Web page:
Nicholas Anthony Phillip Clay
18 September 1946
|Died||25 May 2000 (aged 53)|
London, England, UK
|Resting place||Saint Peter's Churchyard, Sibton|
Born in Streatham, London, on 18 September 1946, Clay was the son of a professional soldier in the British Army's Royal Engineers. The family settled in Kent, where Clay became interested in acting, performing at the Little Medway Theatre Club.
He had roles on TV in episodes of Ask Mr. Pastry (1961), ITV Television Playhouse, The Pocket Lancer (1961), and Tales of Mystery. He made his film debut with These Are the Damned (1962) and could be seen in Dixon of Dock Green, William, Sergeant Cork, and Drama 61-67. He studied at the Royal Academy of Dramatic Art (RADA).
Clay had the starring role of Charles Darwin in The Darwin Adventure (1972) and was in William: The Life, Works and Times of William Shakespeare (1972). He was cast in several of Laurence Olivier's Old Vic productions and during the 1970s came to be regarded as one of British theatre's most promising actors. At the National Theatre he played Aumerle in Richard II, Giovanni in Tis Pity She's a Whore (directed by Roland Joffe), Nugget in Equus, a Jumper in Jumpers (directed by Peter Wood), Rocca in Saturday Sunday Monday (directed by Franco Zeffirelli), Young Seward in Macbeth (directed by Michael Blakemore) and Acaste in The Misanthrope. Blakemore also directed him in the part of Young Inna in Arturo Ui at Nottingham Playhouse, where Clay acted several roles in Jonathan Miller's production of King Lear. He played was Hastings in Clifford Williams's world tour of She Stoops to Conquer. The Misanthrope led Clay to the United States, where he also played this role on Broadway in 1975. On the West End stage, Clay was Maurice in Flint (Criterion Theatre) and Trigorin in The Seagull (Cambridge Theatre).
He appeared in In This House of Brede (1975) with Diana Rigg and played Alan in the 1976 version of The Picture of Dorian Gray, alongside Peter Firth. Clay was in Terror of Frankenstein (1977) then did Saturday Sunday Monday (1978) with Laurence Olivier.
In 1981 he gave his most widely seen screen performance, as Lancelot in the 1981 film Excalibur. He followed it playing the title role in The Search for Alexander the Great (1981). He appeared in Just Jaeckin's film version of D.H. Lawrence's Lady Chatterley's Lover (1981), playing Mellors, and in Agatha Christie's Evil Under the Sun (1982), the latter reuniting him with Diana Rigg, his co-star in The Misanthrope. Director of Evil Guy Hamilton said "I was looking for someone like Stewart Granger or Michael Rennie - handsome, dashing, physical, romantic. Nick has it all. A fine sense of timing, the right looks and a good physique."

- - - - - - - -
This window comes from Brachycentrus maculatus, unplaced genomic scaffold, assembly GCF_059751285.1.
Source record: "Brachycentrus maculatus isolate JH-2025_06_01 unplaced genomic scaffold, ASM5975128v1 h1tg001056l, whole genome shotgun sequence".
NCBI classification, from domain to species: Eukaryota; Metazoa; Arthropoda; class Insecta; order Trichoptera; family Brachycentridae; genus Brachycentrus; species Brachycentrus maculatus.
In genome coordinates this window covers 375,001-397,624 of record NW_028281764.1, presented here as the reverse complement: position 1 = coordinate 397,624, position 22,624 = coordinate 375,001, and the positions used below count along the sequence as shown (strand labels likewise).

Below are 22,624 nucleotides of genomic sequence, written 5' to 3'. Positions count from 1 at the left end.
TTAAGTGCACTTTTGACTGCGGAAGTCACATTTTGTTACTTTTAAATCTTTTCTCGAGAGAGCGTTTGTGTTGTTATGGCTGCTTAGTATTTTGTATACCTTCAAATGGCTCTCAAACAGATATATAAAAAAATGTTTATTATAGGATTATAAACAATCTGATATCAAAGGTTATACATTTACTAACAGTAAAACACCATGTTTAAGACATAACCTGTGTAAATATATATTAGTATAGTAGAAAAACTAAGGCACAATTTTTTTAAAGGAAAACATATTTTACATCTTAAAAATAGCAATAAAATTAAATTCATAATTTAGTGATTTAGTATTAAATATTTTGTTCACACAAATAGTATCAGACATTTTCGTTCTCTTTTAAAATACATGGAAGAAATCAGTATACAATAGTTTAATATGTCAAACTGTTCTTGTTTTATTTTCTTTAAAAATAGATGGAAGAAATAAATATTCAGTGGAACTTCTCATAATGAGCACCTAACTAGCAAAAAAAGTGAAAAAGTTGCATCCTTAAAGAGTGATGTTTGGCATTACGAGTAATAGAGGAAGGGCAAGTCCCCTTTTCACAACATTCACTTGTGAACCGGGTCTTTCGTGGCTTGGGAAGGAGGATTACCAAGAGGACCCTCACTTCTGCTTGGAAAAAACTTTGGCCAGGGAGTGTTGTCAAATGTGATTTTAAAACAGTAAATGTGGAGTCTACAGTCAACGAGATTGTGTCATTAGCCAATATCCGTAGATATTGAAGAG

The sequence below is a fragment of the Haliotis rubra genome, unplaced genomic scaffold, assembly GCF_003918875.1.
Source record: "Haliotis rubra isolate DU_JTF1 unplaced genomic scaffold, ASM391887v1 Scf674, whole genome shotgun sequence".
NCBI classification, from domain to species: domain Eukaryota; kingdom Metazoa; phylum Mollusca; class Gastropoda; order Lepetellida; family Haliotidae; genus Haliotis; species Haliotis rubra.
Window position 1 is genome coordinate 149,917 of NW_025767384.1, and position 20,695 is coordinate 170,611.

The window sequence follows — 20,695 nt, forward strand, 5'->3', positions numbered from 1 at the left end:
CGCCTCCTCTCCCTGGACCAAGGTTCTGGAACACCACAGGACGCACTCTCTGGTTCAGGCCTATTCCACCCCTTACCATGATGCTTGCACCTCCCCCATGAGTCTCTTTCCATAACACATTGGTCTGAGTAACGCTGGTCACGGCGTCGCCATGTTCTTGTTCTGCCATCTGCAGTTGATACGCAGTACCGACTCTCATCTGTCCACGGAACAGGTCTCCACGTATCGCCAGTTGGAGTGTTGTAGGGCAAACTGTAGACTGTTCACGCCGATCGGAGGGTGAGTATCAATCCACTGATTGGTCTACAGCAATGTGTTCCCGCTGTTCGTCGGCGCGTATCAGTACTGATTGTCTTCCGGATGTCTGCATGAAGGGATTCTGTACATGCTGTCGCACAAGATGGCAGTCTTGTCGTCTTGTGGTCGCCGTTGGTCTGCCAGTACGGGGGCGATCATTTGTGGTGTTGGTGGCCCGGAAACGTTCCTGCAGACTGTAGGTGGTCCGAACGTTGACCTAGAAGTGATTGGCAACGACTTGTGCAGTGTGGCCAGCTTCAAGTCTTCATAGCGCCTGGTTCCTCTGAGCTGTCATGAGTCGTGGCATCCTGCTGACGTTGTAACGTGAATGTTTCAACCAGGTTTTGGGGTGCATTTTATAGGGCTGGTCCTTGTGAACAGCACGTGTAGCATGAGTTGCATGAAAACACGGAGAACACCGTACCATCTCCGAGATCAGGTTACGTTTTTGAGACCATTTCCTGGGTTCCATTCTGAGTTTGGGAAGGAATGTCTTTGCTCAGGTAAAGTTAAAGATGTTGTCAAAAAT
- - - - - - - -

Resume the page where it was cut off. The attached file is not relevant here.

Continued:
For TV Clay was in The Agatha Christie Hour (1982), in an adaptation of "In a Glass Darkly" then Russian Night... 1941 (1983), The Hound of the Baskervilles (1983) and The Last Days of Pompeii (1984).
Clay continued working regularly on stage and appeared in a number of made-for-television films and miniseries. In 1984 he played Mike Preston in the Hammer House of Mystery and Suspense episode "Child's Play". He did Das Martyrium des heiligen Sebastian (1984) in Germany and The Corsican Brothers (1985) for TV. Clay was Doctor Percy Trevelyan in an episode of The Adventures of Sherlock Holmes entitled "The Resident Patient".
Clay had support parts in Sleeping Beauty (1987), Lionheart (1987) and Poor Little Rich Girl: The Barbara Hutton Story (1987). He also appeared in the UK ITV series Gentlemen and Players in 1988-89.
Later appearances included The New Adventures of Robin Hood, Zorro, Kavanagh QC, Shine on Harvey Moon, The Odyssey, Shanghai 1937, Bugs, Highlander, Psychos and playing Lord Leo in the 1998 TV miniseries Merlin starring Sam Neill. His final screen appearance was in Roger Ashton-Griffiths' short film And Beyond. Later theatre work included Design for Living (1995).
In the latter years Clay taught drama at the Actors' Centre and the Academy of Live and Performing Arts, and also worked in association with the Royal Academy of Dramatic Art, generally in the role of promoting the organisation, or providing advice to acting students.
Clay died in London on 25 May 2000 at the age of 53 years old from the effects of cancer of the liver. His body was buried in the graveyard of St. Peter's Church, in the village of Sibton in the county of Suffolk.
|1971||The Night Digger aka The Road Builder||Billy Jarvis|
|1972||The Darwin Adventure||Charles Darwin|
|1977||Terror of Frankenstein||Henry Clerval|
|1979||Zulu Dawn||Lt. Raw|
|1981||Lady Chatterley's Lover||Oliver Mellors|
|1982||Evil Under the Sun||Patrick Redfern|
|1987||Sleeping Beauty||The Prince|
|1987||Lionheart||Charles De Montfort|
|1978||Will Shakespeare||Earl of Southampton||Television miniseries|
|1981||The Search for Alexander the Great||Alexander the Great||TV miniseries|
|1983||The Hound of the Baskervilles||Jack Stapleton||TV movie|
|1984||The Last Days of Pompeii||Glaucus||TV miniseries|
|1985||The Adventures of Sherlock Holmes||Percy Trevelyan||Episode: "The Resident Patient"|
|1987||Poor Little Rich Girl: The Barbara Hutton Story||Prince Alexis Mdivani||TV movie|
|1988||Gentlemen and Players||Mike Savage|
|1991||Zorro||Viscount Armand de Jussac||2 episodes|
|1992||Virtual Murder||Dr. John Cornelius|
|1995||Shine on Harvey Moon||Squadron Leader Cunningham||4 episodes|
|1997||The Odyssey||Menelaus||TV miniseries|
|The New Adventures of Robin Hood||Sheriff of Nottingham||2 episodes|
|1998||Merlin||Lord Leo||TV miniseries|
|1999||Psychos||Dr. Angus Harvey||6 episodes|